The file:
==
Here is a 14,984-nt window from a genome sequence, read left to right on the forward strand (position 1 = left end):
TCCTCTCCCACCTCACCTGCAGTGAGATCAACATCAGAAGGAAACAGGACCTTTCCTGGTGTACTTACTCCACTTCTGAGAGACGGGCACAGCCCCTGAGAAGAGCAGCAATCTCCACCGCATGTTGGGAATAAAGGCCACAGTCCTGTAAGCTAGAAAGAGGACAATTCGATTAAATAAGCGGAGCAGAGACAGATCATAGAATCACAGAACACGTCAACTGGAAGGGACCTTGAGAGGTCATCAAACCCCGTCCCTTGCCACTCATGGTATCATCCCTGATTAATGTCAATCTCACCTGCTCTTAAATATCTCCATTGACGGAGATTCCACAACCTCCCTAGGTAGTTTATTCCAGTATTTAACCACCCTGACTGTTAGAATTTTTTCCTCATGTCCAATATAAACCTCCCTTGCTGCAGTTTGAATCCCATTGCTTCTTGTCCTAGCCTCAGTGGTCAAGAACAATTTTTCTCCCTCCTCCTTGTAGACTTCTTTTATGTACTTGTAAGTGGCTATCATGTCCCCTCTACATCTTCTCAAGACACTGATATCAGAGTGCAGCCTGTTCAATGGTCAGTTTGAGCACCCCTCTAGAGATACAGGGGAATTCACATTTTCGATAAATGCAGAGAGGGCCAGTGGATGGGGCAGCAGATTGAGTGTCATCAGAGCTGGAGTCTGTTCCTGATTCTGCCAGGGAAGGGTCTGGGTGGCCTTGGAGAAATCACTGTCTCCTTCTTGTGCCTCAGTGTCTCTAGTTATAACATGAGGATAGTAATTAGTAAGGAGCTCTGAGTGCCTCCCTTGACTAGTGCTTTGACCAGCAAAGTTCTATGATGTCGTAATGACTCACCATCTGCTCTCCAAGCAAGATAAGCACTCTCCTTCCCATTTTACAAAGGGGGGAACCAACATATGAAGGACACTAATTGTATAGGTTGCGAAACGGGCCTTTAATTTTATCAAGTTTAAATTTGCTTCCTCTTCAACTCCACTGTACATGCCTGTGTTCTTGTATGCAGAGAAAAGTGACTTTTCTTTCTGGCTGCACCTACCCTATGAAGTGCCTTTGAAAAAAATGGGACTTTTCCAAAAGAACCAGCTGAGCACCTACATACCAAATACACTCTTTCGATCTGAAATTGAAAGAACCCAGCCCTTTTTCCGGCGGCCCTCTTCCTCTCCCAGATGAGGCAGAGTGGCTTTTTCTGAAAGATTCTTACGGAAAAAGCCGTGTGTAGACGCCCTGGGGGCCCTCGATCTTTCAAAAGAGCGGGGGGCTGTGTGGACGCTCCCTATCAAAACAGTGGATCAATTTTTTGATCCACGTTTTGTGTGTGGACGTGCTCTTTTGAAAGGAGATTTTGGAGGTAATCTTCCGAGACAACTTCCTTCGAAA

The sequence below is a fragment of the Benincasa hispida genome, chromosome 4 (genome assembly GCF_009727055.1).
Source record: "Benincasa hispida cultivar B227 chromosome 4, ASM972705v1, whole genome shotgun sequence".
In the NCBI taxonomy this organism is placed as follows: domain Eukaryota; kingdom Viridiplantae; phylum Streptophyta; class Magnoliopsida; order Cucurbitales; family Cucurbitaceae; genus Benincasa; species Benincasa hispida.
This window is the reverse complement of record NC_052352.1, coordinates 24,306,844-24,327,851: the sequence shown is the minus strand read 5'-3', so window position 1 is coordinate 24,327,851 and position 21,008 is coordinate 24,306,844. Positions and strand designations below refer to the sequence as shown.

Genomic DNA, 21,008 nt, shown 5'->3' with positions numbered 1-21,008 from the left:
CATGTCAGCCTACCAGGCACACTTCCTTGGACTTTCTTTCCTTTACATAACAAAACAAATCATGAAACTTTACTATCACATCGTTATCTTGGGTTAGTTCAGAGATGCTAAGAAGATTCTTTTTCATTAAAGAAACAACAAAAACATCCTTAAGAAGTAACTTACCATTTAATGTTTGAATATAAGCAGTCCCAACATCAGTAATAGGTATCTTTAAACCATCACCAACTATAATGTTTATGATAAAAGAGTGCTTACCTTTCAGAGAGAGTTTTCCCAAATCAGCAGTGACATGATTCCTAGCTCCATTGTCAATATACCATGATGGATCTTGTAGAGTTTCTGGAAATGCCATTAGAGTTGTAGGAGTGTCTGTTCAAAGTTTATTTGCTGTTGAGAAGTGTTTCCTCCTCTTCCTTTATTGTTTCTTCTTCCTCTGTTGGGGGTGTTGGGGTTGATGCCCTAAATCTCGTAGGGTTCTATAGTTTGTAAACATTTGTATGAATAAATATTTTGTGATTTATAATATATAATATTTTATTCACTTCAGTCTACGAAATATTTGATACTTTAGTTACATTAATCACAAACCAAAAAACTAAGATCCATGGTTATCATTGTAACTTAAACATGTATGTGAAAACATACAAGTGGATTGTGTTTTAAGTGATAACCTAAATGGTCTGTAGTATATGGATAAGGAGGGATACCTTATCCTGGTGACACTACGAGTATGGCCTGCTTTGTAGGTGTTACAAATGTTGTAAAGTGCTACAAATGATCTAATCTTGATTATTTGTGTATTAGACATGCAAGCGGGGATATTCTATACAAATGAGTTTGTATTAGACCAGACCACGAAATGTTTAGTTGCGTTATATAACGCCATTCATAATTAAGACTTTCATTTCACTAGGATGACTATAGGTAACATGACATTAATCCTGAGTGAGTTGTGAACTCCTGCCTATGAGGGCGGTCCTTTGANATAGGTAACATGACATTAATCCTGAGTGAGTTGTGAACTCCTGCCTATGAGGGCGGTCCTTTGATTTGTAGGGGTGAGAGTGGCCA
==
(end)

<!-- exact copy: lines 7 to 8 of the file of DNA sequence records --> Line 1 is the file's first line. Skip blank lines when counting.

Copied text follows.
Genomic DNA, 21,008 nt, shown 5'->3' with positions numbered 1-21,008 from the left:
CATGTCAGCCTACCAGGCACACTTCCTTGGACTTTCTTTCCTTTACATAACAAAACAAATCATGAAACTTTACTATCACATCGTTATCTTGGGTTAGTTCAGAGATGCTAAGAAGATTCTTTTTCATTAAAGAAACAACAAAAACATCCTTAAGAAGTAACTTACCATTTAATGTTTGAATATAAGCAGTCCCAACATCAGTAATAGGTATCTTTAAACCATCACCAACTATAATGTTTATGATAAAAGAGTGCTTACCTTTCAGAGAGAGTTTTCCCAAATCAGCAGTGACATGATTCCTAGCTCCATTGTCAATATACCATGATGGATCTTGTAGAGTTTCTGGAAATGCCATTAGAGTTGTAGGAGTGTCTGTTCAAAGTTTATTTGCTGTTGAGAAGTGTTTCCTCCTCTTCCTTTATTGTTTCTTCTTCCTCTGTTGGGGGTGTTGGGGTTGATGCCCTAAATCTCGTAGGGTTCTATAGTTTGTAAACATTTGTATGAATAAATATTTTGTGATTTATAATATATAATATTTTATTCACTTCAGTCTACGAAATATTTGATACTTTAGTTACATTAATCACAAACCAAAAAACTAAGATCCATGGTTATCATTGTAACTTAAACATGTATGTGAAAACATACAAGTGGATTGTGTTTTAAGTGATAACCTAAATGGTCTGTAGTATATGGATAAGGAGGGATACCTTATCCTGGTGACACTACGAGTATGGCCTGCTTTGTAGGTGTTACAAATGTTGTAAAGTGCTACAAATGATCTAATCTTGATTATTTGTGTATTAGACATGCAAGCGGGGATATTCTATACAAATGAGTTTGTATTAGACCAGACCACGAAATGTTTAGTTGCGTTATATAACGCCATTCATAATTAAGACTTTCATTTCACTAGGATGACTATAGGTAACATGACATTAATCCTGAGTGAGTTGTGAACTCCTGCCTATGAGGGCGGTCCTTTGANATAGGTAACATGACATTAATCCTGAGTGAGTTGTGAACTCCTGCCTATGAGGGCGGTCCTTTGATTTGTAGGGGTGAGAGTGGCCA